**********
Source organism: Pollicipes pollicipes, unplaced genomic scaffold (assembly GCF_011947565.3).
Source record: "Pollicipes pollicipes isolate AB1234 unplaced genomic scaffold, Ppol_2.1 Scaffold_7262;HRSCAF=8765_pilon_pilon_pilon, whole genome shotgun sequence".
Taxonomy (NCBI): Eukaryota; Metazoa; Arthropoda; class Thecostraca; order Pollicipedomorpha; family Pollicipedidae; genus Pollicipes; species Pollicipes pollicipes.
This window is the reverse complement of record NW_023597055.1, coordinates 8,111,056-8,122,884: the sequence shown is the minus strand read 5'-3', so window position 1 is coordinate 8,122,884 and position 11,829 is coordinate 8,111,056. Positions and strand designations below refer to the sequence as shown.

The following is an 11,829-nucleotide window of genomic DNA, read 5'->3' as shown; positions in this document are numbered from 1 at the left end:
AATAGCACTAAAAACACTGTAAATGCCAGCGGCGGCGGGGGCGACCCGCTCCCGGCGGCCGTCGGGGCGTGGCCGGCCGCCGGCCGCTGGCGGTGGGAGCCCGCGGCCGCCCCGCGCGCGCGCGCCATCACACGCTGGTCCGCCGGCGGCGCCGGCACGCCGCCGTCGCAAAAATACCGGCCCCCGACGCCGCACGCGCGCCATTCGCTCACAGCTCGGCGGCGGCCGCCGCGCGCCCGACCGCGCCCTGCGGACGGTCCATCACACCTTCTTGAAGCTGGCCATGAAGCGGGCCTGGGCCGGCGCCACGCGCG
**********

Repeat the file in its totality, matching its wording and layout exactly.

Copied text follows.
Source organism: Pollicipes pollicipes, unplaced genomic scaffold (assembly GCF_011947565.3).
Source record: "Pollicipes pollicipes isolate AB1234 unplaced genomic scaffold, Ppol_2.1 Scaffold_7262;HRSCAF=8765_pilon_pilon_pilon, whole genome shotgun sequence".
Taxonomy (NCBI): Eukaryota; Metazoa; Arthropoda; class Thecostraca; order Pollicipedomorpha; family Pollicipedidae; genus Pollicipes; species Pollicipes pollicipes.
This window is the reverse complement of record NW_023597055.1, coordinates 8,111,056-8,122,884: the sequence shown is the minus strand read 5'-3', so window position 1 is coordinate 8,122,884 and position 11,829 is coordinate 8,111,056. Positions and strand designations below refer to the sequence as shown.

The following is an 11,829-nucleotide window of genomic DNA, read 5'->3' as shown; positions in this document are numbered from 1 at the left end:
AATAGCACTAAAAACACTGTAAATGCCAGCGGCGGCGGGGGCGACCCGCTCCCGGCGGCCGTCGGGGCGTGGCCGGCCGCCGGCCGCTGGCGGTGGGAGCCCGCGGCCGCCCCGCGCGCGCGCGCCATCACACGCTGGTCCGCCGGCGGCGCCGGCACGCCGCCGTCGCAAAAATACCGGCCCCCGACGCCGCACGCGCGCCATTCGCTCACAGCTCGGCGGCGGCCGCCGCGCGCCCGACCGCGCCCTGCGGACGGTCCATCACACCTTCTTGAAGCTGGCCATGAAGCGGGCCTGGGCCGGCGCCACGCGCG